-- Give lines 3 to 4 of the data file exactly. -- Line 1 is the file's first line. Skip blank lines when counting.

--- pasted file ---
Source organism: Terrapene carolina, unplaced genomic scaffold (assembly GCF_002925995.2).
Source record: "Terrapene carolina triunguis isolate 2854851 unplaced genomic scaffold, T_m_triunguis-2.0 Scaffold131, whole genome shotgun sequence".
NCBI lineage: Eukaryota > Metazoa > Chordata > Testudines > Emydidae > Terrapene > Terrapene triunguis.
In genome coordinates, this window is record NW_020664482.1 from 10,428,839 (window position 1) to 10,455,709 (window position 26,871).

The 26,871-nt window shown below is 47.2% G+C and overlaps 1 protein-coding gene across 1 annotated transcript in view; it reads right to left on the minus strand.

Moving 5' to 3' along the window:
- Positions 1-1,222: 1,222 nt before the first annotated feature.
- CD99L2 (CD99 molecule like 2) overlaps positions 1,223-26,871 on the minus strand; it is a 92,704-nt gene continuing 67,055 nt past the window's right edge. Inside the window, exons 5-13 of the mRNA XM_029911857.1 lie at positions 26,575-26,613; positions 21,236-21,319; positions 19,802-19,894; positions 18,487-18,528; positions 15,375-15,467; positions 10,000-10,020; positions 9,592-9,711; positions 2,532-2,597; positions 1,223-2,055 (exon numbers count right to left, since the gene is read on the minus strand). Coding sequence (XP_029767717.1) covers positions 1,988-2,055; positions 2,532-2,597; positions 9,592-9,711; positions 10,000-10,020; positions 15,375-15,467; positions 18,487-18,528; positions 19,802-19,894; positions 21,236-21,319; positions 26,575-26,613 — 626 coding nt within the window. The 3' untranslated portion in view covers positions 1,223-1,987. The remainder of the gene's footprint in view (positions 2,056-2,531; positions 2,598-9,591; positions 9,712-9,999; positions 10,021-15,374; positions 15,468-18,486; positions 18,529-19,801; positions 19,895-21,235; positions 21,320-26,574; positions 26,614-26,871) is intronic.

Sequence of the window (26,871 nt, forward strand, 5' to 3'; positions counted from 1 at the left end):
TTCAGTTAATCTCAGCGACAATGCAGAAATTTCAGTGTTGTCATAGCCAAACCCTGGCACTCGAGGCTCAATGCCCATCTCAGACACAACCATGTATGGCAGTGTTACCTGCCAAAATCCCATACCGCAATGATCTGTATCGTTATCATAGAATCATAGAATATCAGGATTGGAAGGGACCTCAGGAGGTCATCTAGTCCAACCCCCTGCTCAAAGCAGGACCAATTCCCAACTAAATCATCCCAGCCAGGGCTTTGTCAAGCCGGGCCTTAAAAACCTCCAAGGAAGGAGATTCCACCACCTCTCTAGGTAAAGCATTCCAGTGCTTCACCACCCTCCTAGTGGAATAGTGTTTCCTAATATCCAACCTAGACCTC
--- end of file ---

NCBI lineage: Eukaryota > Metazoa > Chordata > Testudines > Emydidae > Terrapene > Terrapene triunguis.
In genome coordinates, this window is record NW_020664482.1 from 10,428,839 (window position 1) to 10,455,709 (window position 26,871).